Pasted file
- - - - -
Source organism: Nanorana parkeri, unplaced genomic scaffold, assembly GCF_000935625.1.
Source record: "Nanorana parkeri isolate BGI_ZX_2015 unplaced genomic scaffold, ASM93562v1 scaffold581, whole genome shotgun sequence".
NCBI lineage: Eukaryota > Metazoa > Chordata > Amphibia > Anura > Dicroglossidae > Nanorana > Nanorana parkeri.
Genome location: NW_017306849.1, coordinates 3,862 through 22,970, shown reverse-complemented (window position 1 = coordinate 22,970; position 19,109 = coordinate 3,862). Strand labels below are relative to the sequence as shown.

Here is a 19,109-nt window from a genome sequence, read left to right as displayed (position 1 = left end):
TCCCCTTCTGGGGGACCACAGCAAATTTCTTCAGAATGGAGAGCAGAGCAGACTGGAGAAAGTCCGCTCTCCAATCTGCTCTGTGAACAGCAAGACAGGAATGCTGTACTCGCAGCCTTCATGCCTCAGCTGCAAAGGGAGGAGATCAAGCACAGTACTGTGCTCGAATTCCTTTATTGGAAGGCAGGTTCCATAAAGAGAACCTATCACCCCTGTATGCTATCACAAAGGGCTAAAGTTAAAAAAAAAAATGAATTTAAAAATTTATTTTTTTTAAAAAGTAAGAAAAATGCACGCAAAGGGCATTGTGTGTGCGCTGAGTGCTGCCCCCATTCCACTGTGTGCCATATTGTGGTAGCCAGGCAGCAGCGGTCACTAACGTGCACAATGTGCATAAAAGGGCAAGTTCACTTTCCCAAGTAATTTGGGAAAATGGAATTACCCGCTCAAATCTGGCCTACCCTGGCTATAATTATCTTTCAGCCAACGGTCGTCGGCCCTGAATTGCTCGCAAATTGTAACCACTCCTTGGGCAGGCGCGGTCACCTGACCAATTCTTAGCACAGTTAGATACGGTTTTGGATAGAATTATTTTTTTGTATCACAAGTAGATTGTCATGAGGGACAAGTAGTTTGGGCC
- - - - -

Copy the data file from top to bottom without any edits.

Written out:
Source organism: Nanorana parkeri, unplaced genomic scaffold, assembly GCF_000935625.1.
Source record: "Nanorana parkeri isolate BGI_ZX_2015 unplaced genomic scaffold, ASM93562v1 scaffold581, whole genome shotgun sequence".
NCBI lineage: Eukaryota > Metazoa > Chordata > Amphibia > Anura > Dicroglossidae > Nanorana > Nanorana parkeri.
Genome location: NW_017306849.1, coordinates 3,862 through 22,970, shown reverse-complemented (window position 1 = coordinate 22,970; position 19,109 = coordinate 3,862). Strand labels below are relative to the sequence as shown.

Here is a 19,109-nt window from a genome sequence, read left to right as displayed (position 1 = left end):
TCCCCTTCTGGGGGACCACAGCAAATTTCTTCAGAATGGAGAGCAGAGCAGACTGGAGAAAGTCCGCTCTCCAATCTGCTCTGTGAACAGCAAGACAGGAATGCTGTACTCGCAGCCTTCATGCCTCAGCTGCAAAGGGAGGAGATCAAGCACAGTACTGTGCTCGAATTCCTTTATTGGAAGGCAGGTTCCATAAAGAGAACCTATCACCCCTGTATGCTATCACAAAGGGCTAAAGTTAAAAAAAAAAATGAATTTAAAAATTTATTTTTTTTAAAAAGTAAGAAAAATGCACGCAAAGGGCATTGTGTGTGCGCTGAGTGCTGCCCCCATTCCACTGTGTGCCATATTGTGGTAGCCAGGCAGCAGCGGTCACTAACGTGCACAATGTGCATAAAAGGGCAAGTTCACTTTCCCAAGTAATTTGGGAAAATGGAATTACCCGCTCAAATCTGGCCTACCCTGGCTATAATTATCTTTCAGCCAACGGTCGTCGGCCCTGAATTGCTCGCAAATTGTAACCACTCCTTGGGCAGGCGCGGTCACCTGACCAATTCTTAGCACAGTTAGATACGGTTTTGGATAGAATTATTTTTTTGTATCACAAGTAGATTGTCATGAGGGACAAGTAGTTTGGGCC